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Unilever bows to pressure in CND symbol row

CORPORATE giant Unilever has caved in to pressure from peace campaigners to cough up a donation to the Campaign for Nuclear Disarmament (CND) for use of its iconic symbol.  

CND declared victory in its compensation battle on Monday evening — two days after the Star revealed the campaign was considering legal action. 

Unilever has used the CND logo to brand its new Lynx Peace range of deodorant, shampoo and body wash, claiming it was a “universal symbol of peace.”

But CND general secretary Kate Hudson was clear the company was “trading off our 56-year legacy.”

And, under pressure from the campaign’s supporters, the multinational has now made a donation to CND’s charitable trust to help fund their peace education programme in schools. 

Ms Hudson branded the U-turn a victory for people power. 

“We’re delighted that Unilever has apologised for the way in which our name and symbol have been used, but to be honest it’s no surprise that Unilever has decided to donate,” she said. 

“The past week has seen thousands of people taking to Twitter and Facebook to express their outrage and to urge Unilever to do the right thing.

“Our supporters really made it impossible for Unilever to ignore the complaints.”

Richard Maunders writes in the Star today how the symbol was created by activist Gerald Holtom at the campaign’s inception in 1958.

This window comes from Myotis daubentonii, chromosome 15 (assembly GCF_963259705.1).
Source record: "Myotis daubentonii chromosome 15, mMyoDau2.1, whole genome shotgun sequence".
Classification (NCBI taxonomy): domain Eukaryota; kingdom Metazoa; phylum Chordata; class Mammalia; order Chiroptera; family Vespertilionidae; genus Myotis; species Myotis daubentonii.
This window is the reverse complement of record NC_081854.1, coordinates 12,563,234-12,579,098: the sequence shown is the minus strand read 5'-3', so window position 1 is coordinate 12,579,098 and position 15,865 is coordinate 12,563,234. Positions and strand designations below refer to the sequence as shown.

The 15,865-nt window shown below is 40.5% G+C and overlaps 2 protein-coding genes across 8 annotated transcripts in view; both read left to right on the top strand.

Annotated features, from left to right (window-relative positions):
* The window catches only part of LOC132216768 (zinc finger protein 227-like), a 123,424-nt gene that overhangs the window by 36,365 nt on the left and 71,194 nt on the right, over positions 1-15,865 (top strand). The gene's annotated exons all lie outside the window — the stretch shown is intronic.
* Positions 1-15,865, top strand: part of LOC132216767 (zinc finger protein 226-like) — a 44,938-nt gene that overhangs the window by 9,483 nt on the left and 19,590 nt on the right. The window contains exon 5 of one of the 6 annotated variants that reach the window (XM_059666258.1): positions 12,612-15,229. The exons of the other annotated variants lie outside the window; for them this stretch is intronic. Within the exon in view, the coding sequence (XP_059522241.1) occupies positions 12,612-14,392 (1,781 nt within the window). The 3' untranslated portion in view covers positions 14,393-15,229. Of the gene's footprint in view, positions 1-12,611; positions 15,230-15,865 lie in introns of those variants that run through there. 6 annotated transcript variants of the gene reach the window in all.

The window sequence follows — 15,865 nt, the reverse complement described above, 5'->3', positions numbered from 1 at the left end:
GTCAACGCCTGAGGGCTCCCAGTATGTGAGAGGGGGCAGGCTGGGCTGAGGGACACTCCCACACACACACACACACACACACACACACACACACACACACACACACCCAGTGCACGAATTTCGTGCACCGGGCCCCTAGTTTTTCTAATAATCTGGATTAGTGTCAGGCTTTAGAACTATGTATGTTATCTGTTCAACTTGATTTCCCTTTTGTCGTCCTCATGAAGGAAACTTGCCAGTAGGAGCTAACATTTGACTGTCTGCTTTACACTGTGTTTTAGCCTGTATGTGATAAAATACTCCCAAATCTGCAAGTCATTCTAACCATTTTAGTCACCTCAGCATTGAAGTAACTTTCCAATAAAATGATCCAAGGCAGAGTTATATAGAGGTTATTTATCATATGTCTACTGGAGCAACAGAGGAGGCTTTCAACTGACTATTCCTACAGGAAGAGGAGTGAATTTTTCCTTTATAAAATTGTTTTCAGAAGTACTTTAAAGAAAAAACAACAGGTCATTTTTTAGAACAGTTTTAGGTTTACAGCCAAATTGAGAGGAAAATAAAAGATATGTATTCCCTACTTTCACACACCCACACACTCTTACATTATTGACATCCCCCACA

“The motif’s significance was to give the embryonic peace movement in Britain an identity that could be easily recognised and copied,” he explains. 

“It was a stroke of genius, in simplicity and impact.”

The ownership row erupted after CND requested a donation for use of its symbol by Unilever for its new product range, launched in Britain with a £9 million advertising campaign last month. 

Unilever claimed no payment was needed because CND did not own copyright  — but helped rubbish their own argument by identifying the symbol as CND’s on Twitter. 

Following their climbdown, Ms Hudson said: “It’s positive that a global corporation like Unilever is promoting peace, even if it is for profit. 

“But we draw the line when a company directly uses our logo and history to sell its products.”

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